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What is Unprofessional Behavior at Work?

Professional business manners at work

Civility represents the social norms and rules that must be followed in order to positively and productively relate with others. When people hear the word “civility,” words that come to mind include respect, courtesy, tolerance, consideration, and a rational approach to conflicts.

Behaviors that threaten positive and productive relations with other people, constitutes uncivil behavior. You can be uncivil without meaning too — for instance, you simply assume that what’s acceptable in one social context (at the bar or at home) is acceptable in your current work environment. Or,  you can be uncivil intentionally, for example you verbally attack a co-worker or use profane language when things don’t go your way.   What behaviors can be considered as uncivil? There are many. Below are just a few examples:

  • Bullying and intimidating co-workers: Threatening violence against co-workers who would report timesheet irregularities to management
  • Leveraging the power of cliques in order to ostracize particular individuals.
  • Employees speaking to subordinates in condescending tones.
  • Failing to acknowledge another person’s presence: Ignoring other people’s greetings and well-wishes; going past a co-worker without so much as a nod or a greeting.
  • Using abusive language:  Being verbally abusive or using crude or foul language
  • Gossiping: It’s uncivil behavior to both instigate and spread rumors against another person, regardless of whether the “news” seems accurate or relevant to the accomplishment of the task at hand.
  • Discounting employee contribution: Discounting means deliberately downplaying or ignoring the importance of another person’s statement or work contribution. For instance, some members in a team may tend to cut off a person that they do not like during a brainstorming session. Taking credit — or worse, compensation! — for work that you did not do is also an example of discounting behavior.
  • Sabotaging individual and company efforts:  Intentionally not informing a co-worker who is competition for a promotion of the exact time a client will arrive in the building.
  • Discriminating against a particular individual or group:  Attacking an individual based on characteristics such as race, gender, age, mental ability, and physical appearance.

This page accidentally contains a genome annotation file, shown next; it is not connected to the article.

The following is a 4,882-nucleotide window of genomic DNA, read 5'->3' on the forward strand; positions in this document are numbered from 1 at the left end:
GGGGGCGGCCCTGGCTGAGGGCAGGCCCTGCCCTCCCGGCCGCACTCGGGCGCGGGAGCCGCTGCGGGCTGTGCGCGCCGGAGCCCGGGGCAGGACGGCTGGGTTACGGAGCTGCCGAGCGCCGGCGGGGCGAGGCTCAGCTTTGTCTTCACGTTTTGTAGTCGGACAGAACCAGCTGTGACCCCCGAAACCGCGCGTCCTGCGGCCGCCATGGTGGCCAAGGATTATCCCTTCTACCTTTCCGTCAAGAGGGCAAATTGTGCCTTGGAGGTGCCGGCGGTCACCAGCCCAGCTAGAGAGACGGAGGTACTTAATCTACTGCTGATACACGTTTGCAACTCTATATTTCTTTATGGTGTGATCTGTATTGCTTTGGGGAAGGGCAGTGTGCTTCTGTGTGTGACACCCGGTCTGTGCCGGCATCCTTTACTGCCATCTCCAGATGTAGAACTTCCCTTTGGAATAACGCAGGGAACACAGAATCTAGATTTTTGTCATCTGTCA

• Practicing insensitivity against co-workers’ needs: Inability to pay attention to the feelings and needs of others e.g. not giving a grieving co-worker time off before demanding workplace attendance. Insensitivity may also come in the form of engaging in activities distracting to co-workers, e.g. taking a cell phone calls while in the middle of a meeting, or not cleaning up the whiteboard as one leaves the training room.
  • Practicing poor etiquette in dealing with correspondence: Ignoring phone calls and emails, using company email to send private messages, and discussing individuals in mailing lists as if they are not there.
  • Taking, without asking, a co-worker’s food from the office refrigerator  or just taking things that are not yours.
  • Shifting the blame for your mistake to a co-worker.
  • Not saying you’re sorry when you really need to.
  • Ignoring e-mail or phone messages, browsing on iPhones or texting during meetings.
  • Leaving malfunctioning office equipment for the next user to fix.

Civility goes beyond good manners
Civility is about self-awareness and social-awareness. Incivility can significantly affect the company’s bottom line. And, incivility has a direct impact on a company’s productivity, sales, employee and customer retention among others. Civility, on the other hand, can improve all these areas considered as relevant in the running of a successful organization.

Reward: Motivation theories support that happy and relaxed workers are productive workers,  and willing to go the extra mile for their company.

Cost: Disrespect and inconsideration on a jobsite is highly stressful, and contributes to low workers’ morale, absenteeism and low employee retention. You can also include in that list, the amount of time management has to spend in finding workable solutions, human resource handling complaints, and time wasted in gossip and name-calling to save-face.

At your service,

Mercedes Alfaro's Signature




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One Response to What is Unprofessional Behavior at Work?

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